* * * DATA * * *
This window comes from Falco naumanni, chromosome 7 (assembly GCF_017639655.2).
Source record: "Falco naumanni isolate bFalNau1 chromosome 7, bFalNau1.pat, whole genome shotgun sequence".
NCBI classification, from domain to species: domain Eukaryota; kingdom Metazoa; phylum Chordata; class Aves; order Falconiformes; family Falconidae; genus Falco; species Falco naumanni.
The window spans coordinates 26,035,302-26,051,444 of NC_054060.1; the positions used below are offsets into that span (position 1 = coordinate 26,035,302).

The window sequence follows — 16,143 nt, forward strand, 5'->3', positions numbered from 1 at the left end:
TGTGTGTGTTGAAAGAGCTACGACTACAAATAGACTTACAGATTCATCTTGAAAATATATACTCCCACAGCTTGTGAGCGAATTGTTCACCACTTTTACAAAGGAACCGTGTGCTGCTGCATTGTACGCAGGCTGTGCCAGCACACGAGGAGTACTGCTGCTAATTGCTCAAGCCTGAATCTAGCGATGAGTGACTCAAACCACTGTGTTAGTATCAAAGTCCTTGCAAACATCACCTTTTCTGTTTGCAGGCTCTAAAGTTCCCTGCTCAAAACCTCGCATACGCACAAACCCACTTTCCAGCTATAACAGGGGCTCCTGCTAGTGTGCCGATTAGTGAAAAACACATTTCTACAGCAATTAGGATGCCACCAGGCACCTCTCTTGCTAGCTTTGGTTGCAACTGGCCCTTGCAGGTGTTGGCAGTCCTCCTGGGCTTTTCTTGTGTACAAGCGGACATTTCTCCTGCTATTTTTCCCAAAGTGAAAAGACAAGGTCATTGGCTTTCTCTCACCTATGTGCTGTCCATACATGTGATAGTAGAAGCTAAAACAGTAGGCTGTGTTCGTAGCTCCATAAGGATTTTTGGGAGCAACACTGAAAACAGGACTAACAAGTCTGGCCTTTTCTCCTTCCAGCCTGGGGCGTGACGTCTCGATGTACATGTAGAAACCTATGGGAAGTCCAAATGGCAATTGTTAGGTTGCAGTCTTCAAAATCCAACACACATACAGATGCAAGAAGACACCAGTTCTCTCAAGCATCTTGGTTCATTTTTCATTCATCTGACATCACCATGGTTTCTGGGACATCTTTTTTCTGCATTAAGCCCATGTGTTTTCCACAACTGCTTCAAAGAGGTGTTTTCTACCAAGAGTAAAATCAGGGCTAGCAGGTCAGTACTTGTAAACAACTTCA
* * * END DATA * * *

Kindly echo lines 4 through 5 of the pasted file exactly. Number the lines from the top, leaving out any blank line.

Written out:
The window spans coordinates 26,035,302-26,051,444 of NC_054060.1; the positions used below are offsets into that span (position 1 = coordinate 26,035,302).

The window sequence follows — 16,143 nt, forward strand, 5'->3', positions numbered from 1 at the left end: